The contest judge this month is Nan Ondra. She said she is looking for The One and will just know it when she sees it. I have looked at quite a few of the entries on my pitiful Hughes satellite internet in the midst of a thick monsoon over head and know that my submission will not be The One Nan chooses. It is a sweet picture, but I saw plenty with more enticing wow factor. I enter anyway in the spirit of sharing the diverse and beautiful world of ornamental grasses.

Miscanthus sinensis 'Morning Light'

My miscanthus are still babies and have not reached their full wow potential. I bought one pot two years ago and have been dividing it for the last two seasons in order to fill this front roadside bed with a substantial mass of grass. One pot is now twelve plants and plenty for this bed. Next year they should be reaching the full impact I have envisioned in my mind. I will try my best to leave most of them undivided next year. More division is bound to happen though. The design principle of repetition says that this grass must be repeated in other parts of the garden. It divides so well and I got plenty room, so why not.

Mixed with ox-eye daisy, chicory, ironweed, New England aster, echinops and Verbena bonariensis, the waving miscanthus will be a silvery green bed punctuated with blue, purple and snow white blossoms peaking through the blades of grass. The late spring accent of golden yellow Foxtail Lily and the late summer maroon red velvet of the hibiscus 'Cordial' will strike a different note in turn.

Next year my ornamental grass will be ready for its closeup and a picture of that could be The One.

Sunday, September 20, 2009

Berry Wet

You didn't want to see pictures of insulation did you?

Insulation is boar..ring.

The Monsoon Puddles


Friday, September 18, 2009

Resurgent Monsoon

Slipping in and out of a fog.

Thursday, September 17, 2009

Mountain Research Station

Ten hours of continuing education are required to keep my ornamental and turf commercial pesticide applicators license current during the five year period it is valid. Without these credits the license will expire and I will have to take the test again. Not that that would be much of a strain, but taking the classes is some what enjoyable and it takes me places I haven't been yet.

For the first time I went to a class at the Haywood County Cooperative Extension Center. I had not been down this road before.

The Haywood County Extension office is across the street from the Mountain Research Station.

Who knew a rural state government facility could be so picturesque.

Granted they are trying to educate and set an example. This was one very tidy facility.

Now if they had only had big picture windows in the classrooms across the street, two hours of talk on calibrating pesticide applications and personal and environmental safety precautions would have been even more enjoyable.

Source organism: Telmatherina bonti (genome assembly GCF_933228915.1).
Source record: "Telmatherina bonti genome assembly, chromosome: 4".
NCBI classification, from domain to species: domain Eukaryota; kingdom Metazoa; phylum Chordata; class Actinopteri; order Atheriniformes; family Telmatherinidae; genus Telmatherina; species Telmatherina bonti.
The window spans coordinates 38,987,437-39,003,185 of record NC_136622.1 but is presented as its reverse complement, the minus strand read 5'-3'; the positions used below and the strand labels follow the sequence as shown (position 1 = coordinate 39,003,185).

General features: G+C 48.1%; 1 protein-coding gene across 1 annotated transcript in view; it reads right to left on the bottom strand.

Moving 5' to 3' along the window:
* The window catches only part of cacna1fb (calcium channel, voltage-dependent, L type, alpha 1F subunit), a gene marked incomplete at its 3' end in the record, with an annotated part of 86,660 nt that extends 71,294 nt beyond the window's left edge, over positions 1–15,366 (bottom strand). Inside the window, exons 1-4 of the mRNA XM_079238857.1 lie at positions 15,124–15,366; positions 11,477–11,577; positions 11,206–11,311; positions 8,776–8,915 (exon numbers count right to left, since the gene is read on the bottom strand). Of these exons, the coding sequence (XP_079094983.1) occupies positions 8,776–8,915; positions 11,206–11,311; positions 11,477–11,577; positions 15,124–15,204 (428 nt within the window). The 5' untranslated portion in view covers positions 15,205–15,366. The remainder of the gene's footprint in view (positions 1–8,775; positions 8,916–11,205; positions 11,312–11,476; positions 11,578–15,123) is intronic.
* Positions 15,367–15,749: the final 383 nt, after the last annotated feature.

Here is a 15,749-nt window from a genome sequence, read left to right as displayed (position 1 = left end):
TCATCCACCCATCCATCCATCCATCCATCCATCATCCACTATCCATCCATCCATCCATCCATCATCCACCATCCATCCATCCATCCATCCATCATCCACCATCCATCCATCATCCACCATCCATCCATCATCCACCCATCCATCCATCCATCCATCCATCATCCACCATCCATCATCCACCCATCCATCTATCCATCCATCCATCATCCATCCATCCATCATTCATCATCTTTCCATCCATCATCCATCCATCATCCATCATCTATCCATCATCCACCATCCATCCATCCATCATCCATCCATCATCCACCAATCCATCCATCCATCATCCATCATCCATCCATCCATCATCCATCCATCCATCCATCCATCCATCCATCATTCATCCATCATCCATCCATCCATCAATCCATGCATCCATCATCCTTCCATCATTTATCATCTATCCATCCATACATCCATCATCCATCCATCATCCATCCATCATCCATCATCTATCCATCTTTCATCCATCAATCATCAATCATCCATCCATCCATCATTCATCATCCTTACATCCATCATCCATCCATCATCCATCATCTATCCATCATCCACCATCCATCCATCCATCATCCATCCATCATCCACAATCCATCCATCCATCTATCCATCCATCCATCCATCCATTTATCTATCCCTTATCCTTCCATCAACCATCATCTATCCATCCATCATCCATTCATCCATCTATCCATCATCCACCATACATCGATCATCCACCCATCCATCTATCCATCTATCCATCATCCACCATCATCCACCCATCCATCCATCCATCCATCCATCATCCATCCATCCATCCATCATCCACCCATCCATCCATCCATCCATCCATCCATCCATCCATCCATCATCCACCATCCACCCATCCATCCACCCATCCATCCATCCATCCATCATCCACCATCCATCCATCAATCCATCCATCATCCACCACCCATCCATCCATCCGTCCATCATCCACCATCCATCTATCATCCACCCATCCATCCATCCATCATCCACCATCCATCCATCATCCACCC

The View From The Back Porch

Of the cozy cabin.

In the grand scheme of things and I do mean grand, the right half of this, mostly out of the view, will become a large outdoor patio connecting the cozy cabin and a future small two bedroom house. Wouldn't stone be a nice medium to use for such a project.

Wednesday, September 16, 2009


The first annual (hopefully) West Asheville Garden Stroll ends where I started it, at the end. The LaZoom tour bus was acting as a shuttle bus for the day. I got on and went to the end of the line to start my stroll. The tour bus hostess was most helpful in getting people pointed in the right direction and noting points of interest along the way.

The garden stroll can be viewed in order, the opposite direction that I strolled it. I tend to stroll through life that way.

Part 1 Here
Part 2 Here
Part 3 Here

Hmm. What is this, a tumbled arch intact? Someone here is playing with stone. This could be interesting.

Then you look up. Holy Moly. It's Wamboldtopia.

This garden space is the love child of Damaris and Ricki Pierce, artist and stone mason creating in collaboration. It must be seen to be believed. Ten years in the making and still a living work in progress. That certainly is no surprise to a real gardener or a certain someone with unfinished stone walls.

The magical spirits of nature have been invited into the garden in a big way.

Talk about your grand entrance.

The perennial problem with chain link fences gets an entirely new approach. It would be interesting to see the finished project.

Grotto extraordinaire.

A house of vinyl siding is transformed.

The tower.

The man behind this incredible stone work is Ricki Pierce, the Rock Pirate.

What can one say when talent, art and dedication enter the garden and take you to a different world, but wow.

Thank you to everyone involved in the West Asheville Garden Stroll, the volunteers, gardeners and home owners who opened their homes for inspection, the West Asheville business sponsors and community of West Asheville. It was a wonderful way to spend the day.